Brands, Medical Use, Clinical Data
- Antihypertensive Agents
- Angiotensin II Receptor Antagonists
Brands / Synonyms
Diovan; Diovan HCT; Exforge; Exforge HCT; Valsarran; Valsartan [Usan:Inn]
For the treatment of hypertension.
Valsartan, a specific angiotensin II antagonist, is used alone or with other antihypertensive agents to treat hypertension. Unlike the angiotensin receptor antagonist losartan, Valsartan does not have an active metabolite or possess uricosuric effects.
Mechanism of Action
Valsartan competes with angiotensin II for binding at the AT1 receptor subtype. As angiotensin II is a vasoconstrictor which also stimulates the synthesis and release of aldosterone, blockage of its effects results in a decreases in systemic vascular resistance.
Biotrnasformation / Drug Metabolism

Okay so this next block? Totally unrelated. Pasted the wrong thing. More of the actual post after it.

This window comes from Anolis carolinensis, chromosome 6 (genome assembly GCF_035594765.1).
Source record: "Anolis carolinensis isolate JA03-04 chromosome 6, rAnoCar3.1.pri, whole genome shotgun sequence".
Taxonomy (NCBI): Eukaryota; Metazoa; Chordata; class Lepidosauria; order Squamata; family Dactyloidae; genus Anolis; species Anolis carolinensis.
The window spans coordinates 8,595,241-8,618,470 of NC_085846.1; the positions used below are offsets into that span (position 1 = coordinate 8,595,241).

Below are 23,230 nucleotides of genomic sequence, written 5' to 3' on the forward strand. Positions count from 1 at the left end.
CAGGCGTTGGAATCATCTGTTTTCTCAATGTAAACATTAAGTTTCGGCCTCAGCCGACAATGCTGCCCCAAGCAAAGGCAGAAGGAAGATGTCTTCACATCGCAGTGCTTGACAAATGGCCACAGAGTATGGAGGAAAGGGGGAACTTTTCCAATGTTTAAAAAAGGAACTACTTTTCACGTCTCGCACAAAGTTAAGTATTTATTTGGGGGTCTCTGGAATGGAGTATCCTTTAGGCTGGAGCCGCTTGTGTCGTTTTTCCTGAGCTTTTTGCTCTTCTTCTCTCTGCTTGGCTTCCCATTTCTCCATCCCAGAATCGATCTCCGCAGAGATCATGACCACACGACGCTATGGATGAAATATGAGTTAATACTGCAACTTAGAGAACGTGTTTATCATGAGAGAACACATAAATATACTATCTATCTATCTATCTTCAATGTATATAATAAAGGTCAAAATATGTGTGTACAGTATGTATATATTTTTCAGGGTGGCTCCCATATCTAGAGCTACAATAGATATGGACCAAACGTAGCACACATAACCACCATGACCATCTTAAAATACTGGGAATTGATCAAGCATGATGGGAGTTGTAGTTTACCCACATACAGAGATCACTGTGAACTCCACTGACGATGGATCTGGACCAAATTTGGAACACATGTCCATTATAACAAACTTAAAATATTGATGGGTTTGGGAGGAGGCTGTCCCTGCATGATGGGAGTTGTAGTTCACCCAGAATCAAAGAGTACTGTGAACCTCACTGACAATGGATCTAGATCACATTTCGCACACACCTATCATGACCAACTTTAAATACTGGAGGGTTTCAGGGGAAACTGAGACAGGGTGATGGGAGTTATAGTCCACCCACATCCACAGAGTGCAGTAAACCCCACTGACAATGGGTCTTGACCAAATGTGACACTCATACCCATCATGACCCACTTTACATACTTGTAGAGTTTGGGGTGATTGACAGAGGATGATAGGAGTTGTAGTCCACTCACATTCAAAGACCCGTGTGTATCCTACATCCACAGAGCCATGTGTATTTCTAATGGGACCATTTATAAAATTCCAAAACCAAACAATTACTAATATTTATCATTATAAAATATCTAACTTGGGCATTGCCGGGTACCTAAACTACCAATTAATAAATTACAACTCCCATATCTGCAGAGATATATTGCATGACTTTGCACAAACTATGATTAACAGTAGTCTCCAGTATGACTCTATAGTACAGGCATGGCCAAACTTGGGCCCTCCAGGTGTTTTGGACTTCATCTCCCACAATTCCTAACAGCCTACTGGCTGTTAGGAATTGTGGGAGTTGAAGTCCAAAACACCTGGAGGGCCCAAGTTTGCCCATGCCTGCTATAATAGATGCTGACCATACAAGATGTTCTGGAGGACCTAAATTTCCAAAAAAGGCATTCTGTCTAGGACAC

Diovan® (valsartan) is contraindicated in patients who are hypersensitive to any
component of this product.
No clinically significant pharmacokinetic interactions were observed when valsartan was coadministered
with amlodipine, atenolol, cimetidine, digoxin, furosemide, glyburide, hydrochlorothiazide, or indomethacin. The
valsartan-atenolol combination was more antihypertensive than either component, but it did not lower the heart rate
more than atenolol alone.
Coadministration of valsartan and warfarin did not change the pharmacokinetics of valsartan or the
time-course of the anticoagulant properties of warfarin.
CYP 450 Interactions: The enzyme(s) responsible for valsartan metabolism have not been
identified but do not seem to be CYP 450 isozymes. The inhibitory or induction potential of valsartan on CYP 450 is
As with other drugs that block angiotensin II or its effects, concomitant use of potassium sparing
diuretics (e.g. spironolactone, triamterene, amiloride), potassium supplements, or salt substitutes containing
potassium may lead to increases in serum potassium and in heart failure patients to increases in serum